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Wednesday, August 3, 2011

Why Multi-hop Concepts will be key for Next Generation Communication Systems


Multi-hop concepts can be beneficial in the context of the successful deployment of ubiquitous radio system concepts. The very high data rates envisioned for next generation communication systems, such as IMT-Advanced in reasonably large areas do not appear to be feasible with the conventional cellular architecture due to the following two basic reasons.
First, the transmission rates envisioned for next generation communication systems are two orders of magnitude higher than those of third generation systems. This demand creates serious power concerns because for a given transmit power level, the symbol (and thus bit) energy decreases linearly with the increasing transmission rate.

Second, the spectrum that is considered for IMT-Advanced systems (e.g., WINNER) will be located above the 2-GHz band used by third generation systems. The radio propagation in these bands is significantly more vulnerable to non line-of-sight conditions, which is the typical mode of operation in today’s urban cellular communications.

One solution to these two problems is to significantly increase the density of base stations, resulting in considerably higher deployment costs that would only be feasible if the number of subscribers also increased at the same rate. This is cost demanding and environmentally non-friendly. On the other hand, the same number of subscribers will have a much higher demand in transmission rates, making the aggregate throughput rate the bottleneck in future wireless systems. Subscribers might not even be willing to pay the same amount per data bit as for voice bits, another factor that is of economical disadvantage of a drastic increase in the number of base stations.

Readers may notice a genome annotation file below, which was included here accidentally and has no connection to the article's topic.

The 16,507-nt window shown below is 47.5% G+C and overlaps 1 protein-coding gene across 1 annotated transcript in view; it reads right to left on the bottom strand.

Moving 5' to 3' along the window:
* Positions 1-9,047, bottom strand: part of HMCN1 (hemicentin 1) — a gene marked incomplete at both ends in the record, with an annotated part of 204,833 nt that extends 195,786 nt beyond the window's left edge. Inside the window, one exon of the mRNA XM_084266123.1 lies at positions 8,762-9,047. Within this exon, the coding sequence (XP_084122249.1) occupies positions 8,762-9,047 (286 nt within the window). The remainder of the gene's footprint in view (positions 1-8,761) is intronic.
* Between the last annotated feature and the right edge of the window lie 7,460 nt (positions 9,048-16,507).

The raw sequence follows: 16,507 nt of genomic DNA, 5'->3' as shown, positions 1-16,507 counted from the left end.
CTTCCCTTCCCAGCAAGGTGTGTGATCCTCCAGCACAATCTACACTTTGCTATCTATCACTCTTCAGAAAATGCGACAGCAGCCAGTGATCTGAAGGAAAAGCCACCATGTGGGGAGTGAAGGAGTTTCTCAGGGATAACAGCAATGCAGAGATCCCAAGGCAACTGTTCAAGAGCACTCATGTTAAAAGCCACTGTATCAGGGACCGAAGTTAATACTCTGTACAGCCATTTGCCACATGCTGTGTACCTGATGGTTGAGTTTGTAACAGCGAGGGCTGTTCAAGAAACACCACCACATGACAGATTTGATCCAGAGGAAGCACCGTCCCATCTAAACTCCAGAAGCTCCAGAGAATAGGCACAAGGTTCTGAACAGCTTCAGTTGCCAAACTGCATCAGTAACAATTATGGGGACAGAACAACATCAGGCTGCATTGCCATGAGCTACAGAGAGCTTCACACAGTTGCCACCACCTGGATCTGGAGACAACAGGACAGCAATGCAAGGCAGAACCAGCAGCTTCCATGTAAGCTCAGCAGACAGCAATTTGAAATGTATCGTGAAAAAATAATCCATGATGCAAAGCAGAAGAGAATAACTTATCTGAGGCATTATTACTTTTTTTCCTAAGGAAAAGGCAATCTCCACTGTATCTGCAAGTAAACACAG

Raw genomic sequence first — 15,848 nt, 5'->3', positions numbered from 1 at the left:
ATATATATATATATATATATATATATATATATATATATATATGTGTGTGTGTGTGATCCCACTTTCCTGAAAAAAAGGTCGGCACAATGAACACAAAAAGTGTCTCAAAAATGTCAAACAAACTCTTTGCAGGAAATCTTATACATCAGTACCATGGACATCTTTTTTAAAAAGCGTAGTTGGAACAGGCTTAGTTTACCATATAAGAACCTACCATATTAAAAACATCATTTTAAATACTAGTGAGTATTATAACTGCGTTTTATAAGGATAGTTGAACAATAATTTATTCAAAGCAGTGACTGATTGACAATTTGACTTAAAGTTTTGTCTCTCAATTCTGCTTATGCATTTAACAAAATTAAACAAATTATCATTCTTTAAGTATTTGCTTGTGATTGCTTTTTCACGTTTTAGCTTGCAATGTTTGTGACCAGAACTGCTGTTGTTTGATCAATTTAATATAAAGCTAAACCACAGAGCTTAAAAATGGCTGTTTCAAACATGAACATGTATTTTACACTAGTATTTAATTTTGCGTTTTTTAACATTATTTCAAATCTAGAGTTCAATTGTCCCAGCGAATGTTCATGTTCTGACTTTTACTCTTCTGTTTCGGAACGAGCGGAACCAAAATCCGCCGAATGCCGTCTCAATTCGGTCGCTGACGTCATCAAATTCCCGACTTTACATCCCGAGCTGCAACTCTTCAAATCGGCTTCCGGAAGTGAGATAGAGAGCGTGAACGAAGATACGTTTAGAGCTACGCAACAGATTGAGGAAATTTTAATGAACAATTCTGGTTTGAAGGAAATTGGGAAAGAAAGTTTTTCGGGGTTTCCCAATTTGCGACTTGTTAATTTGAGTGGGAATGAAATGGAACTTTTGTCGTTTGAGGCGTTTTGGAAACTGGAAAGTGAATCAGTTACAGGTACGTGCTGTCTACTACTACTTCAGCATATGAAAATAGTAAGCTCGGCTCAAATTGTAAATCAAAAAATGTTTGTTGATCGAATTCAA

As more fundamental enhancements, advanced transmission techniques and co-located antenna technologies, together with some major modifications in the wireless network architecture itself can enable effective distribution and collection of signals to and from wireless users. The integration of multi-hop capability into conventional wireless networks is perhaps the most promising architectural upgrade. It allows that the rate can be traded for range of coverage and vice versa.

Multi-hop relay-based concepts can be divided into homogenous multihop concepts based on one radio interface mode only, heterogeneous deployment concepts based on multihop links that interconnect on more than one radio interface mode or two different radio interface technologies. The benefits of relays are that they improve link budgets and may hence ease covering remote (or shadowed) areas. There also exist issues that need to be considered, like in the case of rapidly moving users, which may, due to inherent delay issues, not be able to take advantage of the relay nodes.

It should be known however that scenarios may exist where the deployment of relay nodes may be undesirable due to resulting complicated interference management issues, similar to a problem reported for hierarchical cellular systems where the deployment of overlapping macrocells and microcells is always a source for unpredictable interference and near-far effects.
Making the relays mobile also introduces new challenges beyond those that are seen when dealing only with fixed relays. For example, dealing with interference between mobile relays may be challenging especially in situations where the mobile relay population is dense. Mobile relays, when acting as moving gateways, may also offer benefits by reducing the number of simultaneous handovers in the network (only the moving gateway is involved in the handover) and by allowing terminals to operate under more favorable link conditions. The deployment and operation of next generation ubiquitous networks needs to be easier in order to prove economically viable and stimulate easy adoption. Thus, the operational aspects need to be taken into account in the design, together with requirements such as the support of autoconfiguration and autotuning. These requirements are especially important in relation to relay nodes, as the amount of relay nodes may exceed significantly the number of existing cellular base station sites.


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